In any event, at least one important difference between worlds in which a Molinist God exists and one in which there is no God at all is that the Molinist God is manipulating chance events. In non-God worlds, chance events are not being manipulated. In non-God worlds, for instance, nothing pulls the frequency of atomic decay away from the propensity for decay. I can learn directly from the observed frequencies what the propensities are. It is certainly true, however, that we might be wrong in what we believe are the decay rates. There is some minute present chance, as Lewis observes, that far more tritium atoms will exist in the future than have existed before and each will decay in only a few minutes. If this unlikely future were realized, it would complete a chancemaking pattern on which the half-life of tritium would be very much less than the actual 12 1/4 years. Could it happen, given the present chances? It could, in the sense that there's nonzero present chance of it. It couldn't, in the sense that its coming to pass contradicts the truth about present chances. That is, it is inconsistent with our probabilistic laws.

But in Molinist worlds, we know that God is manipulating chance events for divine purposes, to realize divien goals, so we are simply not in an epistemic position to specify the probabilistic laws.

Enigman said...

Mike, I know little of Molinism, but I'd like to add something to your comments on propensities, if I may... Observed frequencies do not allow you to learn directly about the underlying propensities. How unlikely it is, that we have observed deceptive frequencies, is something that we can only estimate once we have assumed some value for the underlying propensities, and those will not be (by hypothesis) as we think they are. The problem is that the range of such possibilities is inestimably vast. We would have to assign possible values to everything, e.g. we have observed that the speed of light is constant, but maybe that was just an unlikely fluke.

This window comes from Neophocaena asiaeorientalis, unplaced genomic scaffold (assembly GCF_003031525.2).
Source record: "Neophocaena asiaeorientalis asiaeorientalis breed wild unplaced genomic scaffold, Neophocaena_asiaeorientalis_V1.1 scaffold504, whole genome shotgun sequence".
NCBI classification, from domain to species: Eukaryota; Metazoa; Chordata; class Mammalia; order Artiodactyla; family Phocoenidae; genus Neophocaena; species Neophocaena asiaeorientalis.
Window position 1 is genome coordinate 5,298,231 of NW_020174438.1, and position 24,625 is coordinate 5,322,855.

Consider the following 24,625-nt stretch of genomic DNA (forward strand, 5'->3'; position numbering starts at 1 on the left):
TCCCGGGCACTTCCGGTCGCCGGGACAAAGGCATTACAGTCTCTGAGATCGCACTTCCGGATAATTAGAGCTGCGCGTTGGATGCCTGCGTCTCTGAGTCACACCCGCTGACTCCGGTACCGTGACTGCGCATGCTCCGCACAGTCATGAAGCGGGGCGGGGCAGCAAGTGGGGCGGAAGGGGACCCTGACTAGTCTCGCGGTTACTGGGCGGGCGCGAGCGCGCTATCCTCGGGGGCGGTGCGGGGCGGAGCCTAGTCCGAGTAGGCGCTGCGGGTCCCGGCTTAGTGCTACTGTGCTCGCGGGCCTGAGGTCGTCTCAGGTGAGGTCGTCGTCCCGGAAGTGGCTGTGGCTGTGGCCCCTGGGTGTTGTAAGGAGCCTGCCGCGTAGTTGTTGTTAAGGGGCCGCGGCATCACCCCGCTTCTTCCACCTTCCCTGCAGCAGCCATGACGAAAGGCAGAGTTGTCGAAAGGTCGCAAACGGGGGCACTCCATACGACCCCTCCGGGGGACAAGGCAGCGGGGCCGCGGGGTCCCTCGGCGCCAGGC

Re your example of tritium atoms, there is a small chance of such an outcome given that our current estimate of their propensities is correct. If it happens, we would change our estimate, but we would be wrong to do so (by hypothesis). There is another small chance that we have observed deceptive frequencies, caused by propensities like the frequencies that will be observed. In that case, we will be correcting our estimate when we change it (but only partially unless we ignore the previous results). Most likely we would look to the more general physical laws, and see if the propensities are likely to have changed. If that seems unlikely then we might decide instead that our previous results were flawed by bad experimental techniques, and hypothesise about such flaws...

...more complicated than Lewis's picture, but not as bad as engineering, I think. In short, it strikes me that we could accomodate a Molinist God acting in a world of propensities much as we could accomodate any God acting sometimes in any world of natural laws. What is the difference between God setting up simple natural laws, binding on his creatures, and then violating them himself occasionally, and a God who sets up complex natural laws, and always acts through them?